Ok so recently I pulled two wireless units out of an old weather station and wireless thermometer. Since the two performed a simple task of sending the temp from the thermometer to the indoor receiver I thought it would be simple to get them working with Arduino.
After much playing I have managed to set them up so the first Arduino sends a 1 or 0 depending on which button I press, the 0 to turn an LED off and 1 for on. When the receiver receives these signals it turns its LED on or off dependent on what it receives.
The above now works fine at 1200 baud but must be right next to each other, the sender has a solid copper twirled arial and the receiver just a black piece of wire I added. My issue is that for the setup to work they have to be right next to each other, whereas when it was in the station they could be a few meters apart? So will baud rate effect this or is something else amiss like interference and noise meaning the arduino never receives a clear message?
Thanks in advance!
Baud rate can affect distance. The greater the distance, the greater the chance of corruption.
My guess, though, is that the piece of wire you added for the antenna is not the proper length, type, etc. to make a good antenna, so you have crippled the range.
Ok understood, the piece of wire I used was off an old RC car and was it's arial and the copper twirled one is as is but I in twirled it, will it work as a better arial if short and twirled rather than long and straight?
As for baud will increasing the baud perhaps increase range or does it not work like this?
Antenna length is dependent on the RF frequency being used, such as 315MHz or 434 MHz. What frequency is your wireless using?
Ah then we might have an issue as I haven't a clue due to it coming out an old device and due to it having no relevant markers that I understand. The sender has a www.hh.com and SL-TX583 plus a silver components with R433 on it. Then the receiver just has www.hh.com and SL-RX585 on it?
mentions the SL-TX583 as being a 433MHz transmitter.
Try using 17cm wire antenna with that.
I have used just simple 30 guage wirewrap wire for 433MHz antennas, works to 40-50 feet at least, transmitter powered from a LiPo battery.
www.hh.com opens up "The Hecker Law Group, PLC" home page, not much help.
My bet is that the silver can with the R433 is a SAW oscillator and you are looking at 433.something MHz parts. This is a very common config.
They will be set up for on-off-keying, most likely -- also very common.
I do recommend using the Arduino VirtualWire library with these sorts of things:
This writeup also has lots of good info about the ins and outs of these radios. The virtual wire protocol has some error checking and redundancy in it that you will likely need in any but the very simplest circumstances.
There is a trade-off between signalling rate and reliability/range. Faster is obviously more likely to be affected by noise. But you have to have a certain floor on the rate, as the receiver uses a automatic-gain-control circuit, and too-slow signalling will cause problems with the AGC locking on. Something like 1,000 baud would be a good bet to start with.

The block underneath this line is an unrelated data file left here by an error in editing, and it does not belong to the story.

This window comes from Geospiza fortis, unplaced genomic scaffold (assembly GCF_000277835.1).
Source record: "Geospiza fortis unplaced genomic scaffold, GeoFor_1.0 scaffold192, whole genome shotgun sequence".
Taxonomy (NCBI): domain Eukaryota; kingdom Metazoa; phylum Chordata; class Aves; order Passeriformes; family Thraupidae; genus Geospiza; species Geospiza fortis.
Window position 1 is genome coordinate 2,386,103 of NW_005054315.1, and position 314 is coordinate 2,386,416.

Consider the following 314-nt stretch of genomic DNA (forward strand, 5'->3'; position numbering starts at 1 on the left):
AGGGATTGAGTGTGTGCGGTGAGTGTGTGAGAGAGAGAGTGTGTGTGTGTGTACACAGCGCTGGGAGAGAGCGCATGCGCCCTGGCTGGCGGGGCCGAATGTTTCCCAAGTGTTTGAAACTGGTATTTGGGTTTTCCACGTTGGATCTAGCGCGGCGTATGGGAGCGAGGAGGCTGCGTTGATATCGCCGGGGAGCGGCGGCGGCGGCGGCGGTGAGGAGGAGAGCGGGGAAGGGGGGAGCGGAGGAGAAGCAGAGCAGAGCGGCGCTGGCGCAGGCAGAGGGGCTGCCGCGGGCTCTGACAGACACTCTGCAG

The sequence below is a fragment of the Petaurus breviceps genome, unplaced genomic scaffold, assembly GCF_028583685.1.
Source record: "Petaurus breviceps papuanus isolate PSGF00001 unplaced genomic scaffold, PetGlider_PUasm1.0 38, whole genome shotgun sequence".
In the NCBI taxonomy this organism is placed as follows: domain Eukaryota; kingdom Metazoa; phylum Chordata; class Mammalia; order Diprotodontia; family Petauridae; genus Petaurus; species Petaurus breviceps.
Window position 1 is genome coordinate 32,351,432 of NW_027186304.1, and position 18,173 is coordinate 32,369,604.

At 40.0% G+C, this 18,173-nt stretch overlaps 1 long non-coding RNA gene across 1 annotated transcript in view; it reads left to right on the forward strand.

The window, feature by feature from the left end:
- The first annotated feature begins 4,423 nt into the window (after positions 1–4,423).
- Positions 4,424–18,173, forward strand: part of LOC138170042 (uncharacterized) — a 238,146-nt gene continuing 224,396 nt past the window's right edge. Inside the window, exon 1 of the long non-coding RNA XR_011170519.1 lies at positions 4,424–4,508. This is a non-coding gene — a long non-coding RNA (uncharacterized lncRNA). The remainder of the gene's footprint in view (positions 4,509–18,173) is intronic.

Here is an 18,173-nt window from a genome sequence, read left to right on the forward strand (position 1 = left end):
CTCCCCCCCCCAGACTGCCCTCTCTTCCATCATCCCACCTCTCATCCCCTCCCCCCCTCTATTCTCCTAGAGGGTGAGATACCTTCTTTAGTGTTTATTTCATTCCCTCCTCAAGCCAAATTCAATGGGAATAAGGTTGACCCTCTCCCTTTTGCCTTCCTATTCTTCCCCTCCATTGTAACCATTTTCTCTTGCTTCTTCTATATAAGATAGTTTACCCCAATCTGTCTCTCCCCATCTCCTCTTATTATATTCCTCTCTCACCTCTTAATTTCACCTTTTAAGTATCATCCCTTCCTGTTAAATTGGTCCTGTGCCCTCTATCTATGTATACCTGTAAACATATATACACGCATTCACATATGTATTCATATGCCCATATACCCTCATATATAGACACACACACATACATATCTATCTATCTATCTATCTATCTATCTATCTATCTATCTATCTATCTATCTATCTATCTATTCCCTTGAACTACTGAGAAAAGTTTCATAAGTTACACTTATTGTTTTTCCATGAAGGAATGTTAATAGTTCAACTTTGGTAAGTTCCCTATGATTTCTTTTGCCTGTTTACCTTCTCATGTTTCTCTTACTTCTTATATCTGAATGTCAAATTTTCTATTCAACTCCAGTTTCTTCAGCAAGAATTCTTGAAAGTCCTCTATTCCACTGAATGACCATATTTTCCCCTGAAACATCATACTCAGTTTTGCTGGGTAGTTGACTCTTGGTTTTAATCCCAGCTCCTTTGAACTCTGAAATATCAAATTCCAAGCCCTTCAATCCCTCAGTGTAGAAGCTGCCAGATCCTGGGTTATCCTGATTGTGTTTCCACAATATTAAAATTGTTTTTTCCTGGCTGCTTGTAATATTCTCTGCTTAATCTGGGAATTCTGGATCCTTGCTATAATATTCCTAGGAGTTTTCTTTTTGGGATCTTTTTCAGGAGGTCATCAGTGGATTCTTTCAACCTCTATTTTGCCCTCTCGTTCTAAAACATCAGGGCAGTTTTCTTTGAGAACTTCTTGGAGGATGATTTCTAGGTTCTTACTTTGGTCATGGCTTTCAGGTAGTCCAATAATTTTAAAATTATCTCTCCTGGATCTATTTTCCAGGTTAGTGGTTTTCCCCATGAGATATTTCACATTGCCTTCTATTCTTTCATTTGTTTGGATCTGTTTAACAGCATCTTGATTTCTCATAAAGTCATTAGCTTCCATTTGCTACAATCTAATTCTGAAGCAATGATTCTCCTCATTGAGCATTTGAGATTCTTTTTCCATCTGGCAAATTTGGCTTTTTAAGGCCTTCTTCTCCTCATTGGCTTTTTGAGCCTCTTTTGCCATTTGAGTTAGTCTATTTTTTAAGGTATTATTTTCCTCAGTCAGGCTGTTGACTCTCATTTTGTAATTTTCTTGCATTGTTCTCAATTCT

Thanks you both so much, I'm useless at gaining information from such little writing! I will certainly try that length wire when I get the chance and also 1000 baud as well since I thought you had to go up in doubles starting at 300, eg. 300, 600, 1200, 2400 etc
Thanks so much!
I thought you had to go up in doubles starting at 300, eg. 300, 600, 1200, 2400 etc
Only if you need a "standard" UART async protocol, but these radios will not handle normal async very well. They work better with a serial encoding that has a more even distribution of 0s and 1s, and one that has a recognizable training preamble for the AGC circuit to lock onto. The Virtual Wire library handles all that.
The dominate spec for bit error rate in a RF modulated link is the modulation bandwidth utilized by the the receiver circuitry. And as higher bit rates generally require higher modulation bandwidth it's pretty likely that a given signal to noise ratio received signal will have lower bit error rate if using a narrow modulation channel. The narrower the bandwidth being used the higher the signal to noise ratio will be for a given amount of transmitted power, so it's not so much the carrier frequency being used as the modulation method and channel bandwidth be used to encode and decode the bit steam.
Another way to think of a transmission channel is that minimum power required is proportional to
bandwidth x log (signal/noise ratio) x distance^2
so unless you double the power doubling the bandwidth will reduce the range by sqrt(2).
But this refers to the transmitter and receiver's bandwidth - if they provide more bandwidth
than you are using, simply use it!
SamuelCB, please could you tell me how you have connected it to Arduino ? There are three lines which have to be TX RX and GND but they are titled as A-D-C were you able to map them ?
I use PL2303 USB TTL with arduino serial console.
Thanks in advance
This is from 2 years ago. There is no guarantee that SamuelCB is still around. Why not start your own thread describing your hardware exactly and someone may be able to help.